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Likelihood Categories for Pedestrians (P1 to P4)

Likelihood Categories for Pedestrians (P1 to P4)

Source publication
Conference Paper
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Like many large cities Auckland's busy and high-risk arterials carry the bulk of traffic flows and include a mix of active/vulnerable road users (cyclist / motorcyclist / pedestrian). Auckland Transport is adopting Vision Zero and understanding vulnerable road user crash risks on such routes can be difficult due to the wide variety of factors that...

Context in source publication

Context 1
... likelihood the risk band depends on the facilities provided along a section. The raw score for likelihood is derived using the facilities specified in Tables 2 and Table 3 . Further refinement of these criteria is likely as experience with the tool occurs. ...

Citations

... Many pedestrians engage in spatial violations while crossing to save time and reduce the walking distance (8). Nevertheless, pedestrians' decisions on whether to violate or not vary significantly depending on many factors. ...
Article
Full-text available
The objective of this study is to understand the impact of a variety of factors on the frequency and severity of pedestrian-vehicle collisions that involve pedestrian spatial violations at mid-blocks. To that end, the historical collision records of the City of Hamilton between 2010 and 2017 were obtained, and collisions that had occurred at mid-blocks were filtered out. A Bayesian structural equation modeling (SEM) framework was developed to investigate the impact of a wide range of factors on such collisions. First, a classical SEM was developed to group the different factors into sets of latent variables. Four latent variables were defined, including location amenities and attractions, pedestrian/road network characteristics, exposure parameters, and location/collision-specific factors. The Bayesian SEM was then implemented to investigate the relationship between the latent variables and collisions. The results showed that the amenities and attractions of a location (e.g., parks, schools, bike-share stations, and bus stops) were the most influential factor on the frequency of collisions that involve spatial violation, followed by pedestrian network characteristics. Pedestrian network characteristics and location/collision-specific factors were found to be the most influential factors on the severity of collisions. The location of bike-share stations, pedestrian network connectivity, exposure to walkers, and the number of lanes were the four observed variables that explained the highest percentage of the variance in each latent group, respectively. The results of this study should assist engineers and planners to develop better design concepts to mitigate collisions that are caused by pedestrian spatial violations in urban areas.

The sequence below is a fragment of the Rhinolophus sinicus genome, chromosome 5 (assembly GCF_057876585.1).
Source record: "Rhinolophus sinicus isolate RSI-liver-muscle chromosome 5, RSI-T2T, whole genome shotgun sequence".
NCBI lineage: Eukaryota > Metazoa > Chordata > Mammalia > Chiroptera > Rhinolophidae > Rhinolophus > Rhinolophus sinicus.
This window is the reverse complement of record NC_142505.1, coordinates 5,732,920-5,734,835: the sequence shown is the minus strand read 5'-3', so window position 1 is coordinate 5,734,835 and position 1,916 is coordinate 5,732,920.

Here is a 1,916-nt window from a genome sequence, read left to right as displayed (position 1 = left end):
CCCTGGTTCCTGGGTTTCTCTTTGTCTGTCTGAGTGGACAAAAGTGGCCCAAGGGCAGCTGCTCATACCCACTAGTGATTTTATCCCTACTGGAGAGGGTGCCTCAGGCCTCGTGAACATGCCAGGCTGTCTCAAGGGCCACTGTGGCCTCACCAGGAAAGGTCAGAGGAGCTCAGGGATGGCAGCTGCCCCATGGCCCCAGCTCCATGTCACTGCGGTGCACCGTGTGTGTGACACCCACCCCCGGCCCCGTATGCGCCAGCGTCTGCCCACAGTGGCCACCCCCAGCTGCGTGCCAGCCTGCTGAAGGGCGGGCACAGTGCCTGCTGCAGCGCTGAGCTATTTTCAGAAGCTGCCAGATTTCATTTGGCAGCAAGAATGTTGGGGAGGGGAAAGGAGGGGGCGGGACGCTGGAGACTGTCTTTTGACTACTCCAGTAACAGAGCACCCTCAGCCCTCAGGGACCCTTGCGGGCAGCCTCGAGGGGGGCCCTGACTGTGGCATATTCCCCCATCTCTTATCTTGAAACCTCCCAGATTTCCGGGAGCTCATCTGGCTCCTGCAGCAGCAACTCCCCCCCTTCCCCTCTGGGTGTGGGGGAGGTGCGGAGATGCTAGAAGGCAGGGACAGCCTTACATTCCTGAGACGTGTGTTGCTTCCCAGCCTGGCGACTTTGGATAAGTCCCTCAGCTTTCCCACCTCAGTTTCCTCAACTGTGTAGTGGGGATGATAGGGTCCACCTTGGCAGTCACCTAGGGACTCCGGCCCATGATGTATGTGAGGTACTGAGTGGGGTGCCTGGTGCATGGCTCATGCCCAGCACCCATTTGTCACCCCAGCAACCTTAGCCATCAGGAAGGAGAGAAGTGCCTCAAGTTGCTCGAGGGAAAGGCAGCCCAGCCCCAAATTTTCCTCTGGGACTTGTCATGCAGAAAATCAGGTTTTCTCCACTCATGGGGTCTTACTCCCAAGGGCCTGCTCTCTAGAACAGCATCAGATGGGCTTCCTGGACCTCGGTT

... Several studies (Hamed, 2001;Yannis et al., 2013;Lue and Miller, 2019) evaluated the safety of pedestrians from an operational perspective, including the effect of traffic conditions and road environment (i.e., gap acceptance, vehicle speed, waiting times). Others (Keall, 1995;Lassarre et al., 2007;Lam et al., 2014;Turner and Smith, 2019) measured it through the exposure to crash risk such as time spent walking, the number of traffic lanes and volume to be crossed. However, fewer studies attempted to investigate the motivational factors of this behaviour. ...
Article
Full-text available
Pedestrians crossing roads at unprotected mid-block sections is a common behaviour associated with traffic accidents. It is a calculated risk that pedestrians take based on prevailing traffic conditions and their motivation. However, there is limited understanding of these factors. This paper investigates the motivational factors associated with pedestrians' risky crossing behaviour at unprotected, urban mid-block road sections. An on-site survey is conducted at four different locations in Auckland, New Zealand. It includes questions related to the constructs of the Theory of Planned Behaviour, habit and their relationships considering the effects of gender. Motivational factors are analysed using factor analysis and structural equation modelling. Results show that pedestrians' intention to cross a road at mid-block sections is mainly driven by habit and attitude. Some pedestrians , however, internalise the belief that risky crossing behaviour is an acceptable act in society from friends and important referents which is mediated through habit. Women's decisions are highly influenced by their attitude while men's' risky behaviour is influenced by their friends' perceptions. Crossing at mid-block sections is also perceived as a necessary risk worth taking, which is mentally linked to convenience gain, including saving travel time and reducing walking distances. The paper offers some insights into pedestrians' motivation to cross at mid-block. Findings are expected to assist in developing effective measures to reform the social acceptance of such behaviours and compliment engineering practices to reduce traffic accidents at unprotected mid-block sections.